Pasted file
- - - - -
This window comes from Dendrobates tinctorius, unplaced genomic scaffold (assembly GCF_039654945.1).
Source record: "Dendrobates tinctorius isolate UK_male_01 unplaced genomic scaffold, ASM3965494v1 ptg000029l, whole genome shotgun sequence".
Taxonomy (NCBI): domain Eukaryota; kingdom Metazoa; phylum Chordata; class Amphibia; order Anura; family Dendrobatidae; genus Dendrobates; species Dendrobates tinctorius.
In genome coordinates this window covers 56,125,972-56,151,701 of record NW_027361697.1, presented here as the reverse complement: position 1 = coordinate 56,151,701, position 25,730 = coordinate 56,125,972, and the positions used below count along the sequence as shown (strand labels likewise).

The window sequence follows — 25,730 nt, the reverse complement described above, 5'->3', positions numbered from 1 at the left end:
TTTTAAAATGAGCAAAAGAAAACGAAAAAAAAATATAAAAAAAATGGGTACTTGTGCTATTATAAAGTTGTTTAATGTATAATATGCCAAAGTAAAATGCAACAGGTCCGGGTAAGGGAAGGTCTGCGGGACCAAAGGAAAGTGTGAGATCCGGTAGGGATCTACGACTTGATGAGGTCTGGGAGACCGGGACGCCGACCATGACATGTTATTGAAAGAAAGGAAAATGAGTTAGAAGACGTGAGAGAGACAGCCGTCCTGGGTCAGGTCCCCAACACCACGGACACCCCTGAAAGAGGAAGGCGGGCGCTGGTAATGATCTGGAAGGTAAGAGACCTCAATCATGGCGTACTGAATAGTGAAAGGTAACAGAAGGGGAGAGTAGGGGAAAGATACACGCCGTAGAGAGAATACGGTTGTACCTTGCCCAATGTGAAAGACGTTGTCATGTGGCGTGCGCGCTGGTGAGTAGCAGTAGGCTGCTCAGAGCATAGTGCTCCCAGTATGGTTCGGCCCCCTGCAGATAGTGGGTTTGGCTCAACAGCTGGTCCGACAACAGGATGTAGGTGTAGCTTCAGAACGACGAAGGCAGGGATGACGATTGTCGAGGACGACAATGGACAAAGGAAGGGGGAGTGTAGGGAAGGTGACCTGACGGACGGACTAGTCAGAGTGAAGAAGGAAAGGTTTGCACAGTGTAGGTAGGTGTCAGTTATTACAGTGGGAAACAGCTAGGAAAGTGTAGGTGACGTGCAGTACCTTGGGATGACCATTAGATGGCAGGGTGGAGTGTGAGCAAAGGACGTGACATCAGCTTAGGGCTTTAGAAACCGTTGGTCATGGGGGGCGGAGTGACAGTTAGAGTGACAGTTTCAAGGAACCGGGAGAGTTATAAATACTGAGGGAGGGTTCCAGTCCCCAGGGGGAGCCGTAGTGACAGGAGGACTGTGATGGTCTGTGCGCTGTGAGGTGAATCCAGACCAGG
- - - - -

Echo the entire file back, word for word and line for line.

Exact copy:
This window comes from Dendrobates tinctorius, unplaced genomic scaffold (assembly GCF_039654945.1).
Source record: "Dendrobates tinctorius isolate UK_male_01 unplaced genomic scaffold, ASM3965494v1 ptg000029l, whole genome shotgun sequence".
Taxonomy (NCBI): domain Eukaryota; kingdom Metazoa; phylum Chordata; class Amphibia; order Anura; family Dendrobatidae; genus Dendrobates; species Dendrobates tinctorius.
In genome coordinates this window covers 56,125,972-56,151,701 of record NW_027361697.1, presented here as the reverse complement: position 1 = coordinate 56,151,701, position 25,730 = coordinate 56,125,972, and the positions used below count along the sequence as shown (strand labels likewise).

The window sequence follows — 25,730 nt, the reverse complement described above, 5'->3', positions numbered from 1 at the left end:
TTTTAAAATGAGCAAAAGAAAACGAAAAAAAAATATAAAAAAAATGGGTACTTGTGCTATTATAAAGTTGTTTAATGTATAATATGCCAAAGTAAAATGCAACAGGTCCGGGTAAGGGAAGGTCTGCGGGACCAAAGGAAAGTGTGAGATCCGGTAGGGATCTACGACTTGATGAGGTCTGGGAGACCGGGACGCCGACCATGACATGTTATTGAAAGAAAGGAAAATGAGTTAGAAGACGTGAGAGAGACAGCCGTCCTGGGTCAGGTCCCCAACACCACGGACACCCCTGAAAGAGGAAGGCGGGCGCTGGTAATGATCTGGAAGGTAAGAGACCTCAATCATGGCGTACTGAATAGTGAAAGGTAACAGAAGGGGAGAGTAGGGGAAAGATACACGCCGTAGAGAGAATACGGTTGTACCTTGCCCAATGTGAAAGACGTTGTCATGTGGCGTGCGCGCTGGTGAGTAGCAGTAGGCTGCTCAGAGCATAGTGCTCCCAGTATGGTTCGGCCCCCTGCAGATAGTGGGTTTGGCTCAACAGCTGGTCCGACAACAGGATGTAGGTGTAGCTTCAGAACGACGAAGGCAGGGATGACGATTGTCGAGGACGACAATGGACAAAGGAAGGGGGAGTGTAGGGAAGGTGACCTGACGGACGGACTAGTCAGAGTGAAGAAGGAAAGGTTTGCACAGTGTAGGTAGGTGTCAGTTATTACAGTGGGAAACAGCTAGGAAAGTGTAGGTGACGTGCAGTACCTTGGGATGACCATTAGATGGCAGGGTGGAGTGTGAGCAAAGGACGTGACATCAGCTTAGGGCTTTAGAAACCGTTGGTCATGGGGGGCGGAGTGACAGTTAGAGTGACAGTTTCAAGGAACCGGGAGAGTTATAAATACTGAGGGAGGGTTCCAGTCCCCAGGGGGAGCCGTAGTGACAGGAGGACTGTGATGGTCTGTGCGCTGTGAGGTGAATCCAGACCAGG